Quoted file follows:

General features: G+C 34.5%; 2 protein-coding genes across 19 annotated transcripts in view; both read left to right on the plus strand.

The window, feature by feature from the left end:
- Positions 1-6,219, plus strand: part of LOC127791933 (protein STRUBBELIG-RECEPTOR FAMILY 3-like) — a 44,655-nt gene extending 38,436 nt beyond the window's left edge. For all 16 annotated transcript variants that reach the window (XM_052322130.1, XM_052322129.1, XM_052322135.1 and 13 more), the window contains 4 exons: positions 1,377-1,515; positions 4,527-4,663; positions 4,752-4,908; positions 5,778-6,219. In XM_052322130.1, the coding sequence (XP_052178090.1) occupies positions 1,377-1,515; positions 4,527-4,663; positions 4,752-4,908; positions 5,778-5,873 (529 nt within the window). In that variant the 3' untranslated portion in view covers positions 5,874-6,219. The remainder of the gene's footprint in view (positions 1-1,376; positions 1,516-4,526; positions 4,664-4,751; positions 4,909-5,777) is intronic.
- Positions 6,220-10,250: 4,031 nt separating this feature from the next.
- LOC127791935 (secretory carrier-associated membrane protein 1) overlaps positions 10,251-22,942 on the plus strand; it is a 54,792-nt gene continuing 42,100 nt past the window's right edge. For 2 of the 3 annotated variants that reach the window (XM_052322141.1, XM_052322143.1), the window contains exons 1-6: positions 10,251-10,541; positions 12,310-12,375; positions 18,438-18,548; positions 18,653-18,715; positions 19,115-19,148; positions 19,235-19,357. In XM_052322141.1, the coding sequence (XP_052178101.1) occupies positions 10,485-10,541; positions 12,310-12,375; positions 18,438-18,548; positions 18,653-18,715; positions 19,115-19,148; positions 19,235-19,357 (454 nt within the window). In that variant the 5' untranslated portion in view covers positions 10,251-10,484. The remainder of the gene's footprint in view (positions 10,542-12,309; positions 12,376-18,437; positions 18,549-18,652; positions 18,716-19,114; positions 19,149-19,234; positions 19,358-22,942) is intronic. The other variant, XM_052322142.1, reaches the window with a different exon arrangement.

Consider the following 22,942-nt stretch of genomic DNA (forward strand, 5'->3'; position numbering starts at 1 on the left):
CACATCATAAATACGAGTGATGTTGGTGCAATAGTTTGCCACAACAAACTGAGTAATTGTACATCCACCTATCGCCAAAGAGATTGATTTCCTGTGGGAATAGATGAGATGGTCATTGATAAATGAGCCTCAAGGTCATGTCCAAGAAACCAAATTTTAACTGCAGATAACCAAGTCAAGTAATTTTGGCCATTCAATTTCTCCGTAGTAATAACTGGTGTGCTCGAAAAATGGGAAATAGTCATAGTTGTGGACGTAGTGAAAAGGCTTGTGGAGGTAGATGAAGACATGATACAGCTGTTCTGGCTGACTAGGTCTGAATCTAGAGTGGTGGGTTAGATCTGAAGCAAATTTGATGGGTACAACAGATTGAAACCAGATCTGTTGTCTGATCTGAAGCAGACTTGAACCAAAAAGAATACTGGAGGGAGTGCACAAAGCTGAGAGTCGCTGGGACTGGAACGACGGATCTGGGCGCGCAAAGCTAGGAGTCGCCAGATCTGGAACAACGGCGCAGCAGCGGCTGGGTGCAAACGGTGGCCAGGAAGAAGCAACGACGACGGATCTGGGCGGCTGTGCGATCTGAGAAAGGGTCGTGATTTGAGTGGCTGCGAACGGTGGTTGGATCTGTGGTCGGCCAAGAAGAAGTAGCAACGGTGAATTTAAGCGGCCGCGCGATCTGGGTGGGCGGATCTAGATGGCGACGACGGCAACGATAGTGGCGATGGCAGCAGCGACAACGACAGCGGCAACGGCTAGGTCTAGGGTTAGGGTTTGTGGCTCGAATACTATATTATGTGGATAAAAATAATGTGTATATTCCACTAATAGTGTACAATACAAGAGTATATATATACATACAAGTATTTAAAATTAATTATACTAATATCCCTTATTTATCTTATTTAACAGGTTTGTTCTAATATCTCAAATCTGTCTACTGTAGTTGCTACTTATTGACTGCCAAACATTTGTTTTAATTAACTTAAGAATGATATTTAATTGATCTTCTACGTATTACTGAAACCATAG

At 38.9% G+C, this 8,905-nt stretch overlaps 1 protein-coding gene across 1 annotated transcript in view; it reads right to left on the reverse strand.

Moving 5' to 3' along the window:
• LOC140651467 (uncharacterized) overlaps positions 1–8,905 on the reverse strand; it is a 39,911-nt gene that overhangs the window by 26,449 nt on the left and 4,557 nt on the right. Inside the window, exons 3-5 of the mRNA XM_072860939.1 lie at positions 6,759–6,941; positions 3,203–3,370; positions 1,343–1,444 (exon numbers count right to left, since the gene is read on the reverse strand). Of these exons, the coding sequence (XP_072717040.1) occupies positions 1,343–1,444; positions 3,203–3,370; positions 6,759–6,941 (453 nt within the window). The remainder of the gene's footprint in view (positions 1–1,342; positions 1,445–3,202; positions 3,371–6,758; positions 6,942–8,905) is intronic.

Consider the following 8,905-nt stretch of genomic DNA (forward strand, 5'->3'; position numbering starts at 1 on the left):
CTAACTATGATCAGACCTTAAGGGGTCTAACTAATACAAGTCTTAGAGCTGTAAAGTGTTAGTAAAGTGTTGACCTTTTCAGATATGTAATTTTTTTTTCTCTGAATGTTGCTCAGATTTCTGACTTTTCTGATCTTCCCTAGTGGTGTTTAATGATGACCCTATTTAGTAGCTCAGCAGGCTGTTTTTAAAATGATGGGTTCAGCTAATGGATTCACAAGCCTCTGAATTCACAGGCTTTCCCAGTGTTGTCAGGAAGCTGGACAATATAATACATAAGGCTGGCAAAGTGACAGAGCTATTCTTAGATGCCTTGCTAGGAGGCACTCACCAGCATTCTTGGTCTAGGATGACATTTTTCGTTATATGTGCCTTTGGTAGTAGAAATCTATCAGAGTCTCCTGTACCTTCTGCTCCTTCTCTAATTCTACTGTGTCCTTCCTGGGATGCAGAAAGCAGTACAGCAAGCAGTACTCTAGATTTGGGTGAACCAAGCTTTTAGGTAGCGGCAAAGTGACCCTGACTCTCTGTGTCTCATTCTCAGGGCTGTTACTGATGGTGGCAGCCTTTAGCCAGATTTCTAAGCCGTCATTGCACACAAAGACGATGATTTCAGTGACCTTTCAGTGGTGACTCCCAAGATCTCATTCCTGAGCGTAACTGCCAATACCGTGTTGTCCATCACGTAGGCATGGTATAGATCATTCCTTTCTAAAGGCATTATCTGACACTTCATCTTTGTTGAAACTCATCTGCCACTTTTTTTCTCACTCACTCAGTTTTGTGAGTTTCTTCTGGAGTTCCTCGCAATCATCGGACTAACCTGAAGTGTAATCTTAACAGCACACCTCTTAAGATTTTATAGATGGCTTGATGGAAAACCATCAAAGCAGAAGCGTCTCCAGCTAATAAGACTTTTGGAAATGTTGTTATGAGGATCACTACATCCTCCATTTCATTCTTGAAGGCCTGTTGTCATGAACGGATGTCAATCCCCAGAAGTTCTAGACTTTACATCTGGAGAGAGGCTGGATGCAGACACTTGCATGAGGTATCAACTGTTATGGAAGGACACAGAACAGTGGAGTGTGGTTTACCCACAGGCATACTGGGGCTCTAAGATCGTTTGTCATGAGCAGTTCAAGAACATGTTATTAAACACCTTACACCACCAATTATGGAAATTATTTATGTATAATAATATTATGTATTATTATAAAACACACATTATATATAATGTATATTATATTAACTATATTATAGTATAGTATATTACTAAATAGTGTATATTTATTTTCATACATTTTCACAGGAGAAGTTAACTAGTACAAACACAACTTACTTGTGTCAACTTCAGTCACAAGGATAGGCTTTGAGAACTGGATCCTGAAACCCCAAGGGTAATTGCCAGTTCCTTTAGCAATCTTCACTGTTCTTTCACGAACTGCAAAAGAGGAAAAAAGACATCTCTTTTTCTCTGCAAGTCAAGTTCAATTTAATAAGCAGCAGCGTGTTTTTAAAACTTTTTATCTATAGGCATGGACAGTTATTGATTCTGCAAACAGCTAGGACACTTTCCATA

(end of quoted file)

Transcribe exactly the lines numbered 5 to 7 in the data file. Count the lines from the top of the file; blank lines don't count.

- LOC127791935 (secretory carrier-associated membrane protein 1) overlaps positions 10,251-22,942 on the plus strand; it is a 54,792-nt gene continuing 42,100 nt past the window's right edge. For 2 of the 3 annotated variants that reach the window (XM_052322141.1, XM_052322143.1), the window contains exons 1-6: positions 10,251-10,541; positions 12,310-12,375; positions 18,438-18,548; positions 18,653-18,715; positions 19,115-19,148; positions 19,235-19,357. In XM_052322141.1, the coding sequence (XP_052178101.1) occupies positions 10,485-10,541; positions 12,310-12,375; positions 18,438-18,548; positions 18,653-18,715; positions 19,115-19,148; positions 19,235-19,357 (454 nt within the window). In that variant the 5' untranslated portion in view covers positions 10,251-10,484. The remainder of the gene's footprint in view (positions 10,542-12,309; positions 12,376-18,437; positions 18,549-18,652; positions 18,716-19,114; positions 19,149-19,234; positions 19,358-22,942) is intronic. The other variant, XM_052322142.1, reaches the window with a different exon arrangement.

Consider the following 22,942-nt stretch of genomic DNA (forward strand, 5'->3'; position numbering starts at 1 on the left):
CACATCATAAATACGAGTGATGTTGGTGCAATAGTTTGCCACAACAAACTGAGTAATTGTACATCCACCTATCGCCAAAGAGATTGATTTCCTGTGGGAATAGATGAGATGGTCATTGATAAATGAGCCTCAAGGTCATGTCCAAGAAACCAAATTTTAACTGCAGATAACCAAGTCAAGTAATTTTGGCCATTCAATTTCTCCGTAGTAATAACTGGTGTGCTCGAAAAATGGGAAATAGTCATAGTTGTGGACGTAGTGAAAAGGCTTGTGGAGGTAGATGAAGACATGATACAGCTGTTCTGGCTGACTAGGTCTGAATCTAGAGTGGTGGGTTAGATCTGAAGCAAATTTGATGGGTACAACAGATTGAAACCAGATCTGTTGTCTGATCTGAAGCAGACTTGAACCAAAAAGAATACTGGAGGGAGTGCACAAAGCTGAGAGTCGCTGGGACTGGAACGACGGATCTGGGCGCGCAAAGCTAGGAGTCGCCAGATCTGGAACAACGGCGCAGCAGCGGCTGGGTGCAAACGGTGGCCAGGAAGAAGCAACGACGACGGATCTGGGCGGCTGTGCGATCTGAGAAAGGGTCGTGATTTGAGTGGCTGCGAACGGTGGTTGGATCTGTGGTCGGCCAAGAAGAAGTAGCAACGGTGAATTTAAGCGGCCGCGCGATCTGGGTGGGCGGATCTAGATGGCGACGACGGCAACGATAGTGGCGATGGCAGCAGCGACAACGACAGCGGCAACGGCTAGGTCTAGGGTTAGGGTTTGTGGCTCGAATACTATATTATGTGGATAAAAATAATGTGTATATTCCACTAATAGTGTACAATACAAGAGTATATATATACATACAAGTATTTAAAATTAATTATACTAATATCCCTTATTTATCTTATTTAACAGGTTTGTTCTAATATCTCAAATCTGTCTACTGTAGTTGCTACTTATTGACTGCCAAACATTTGTTTTAATTAACTTAAGAATGATATTTAATTGATCTTCTACGTATTACTGAAACCATAG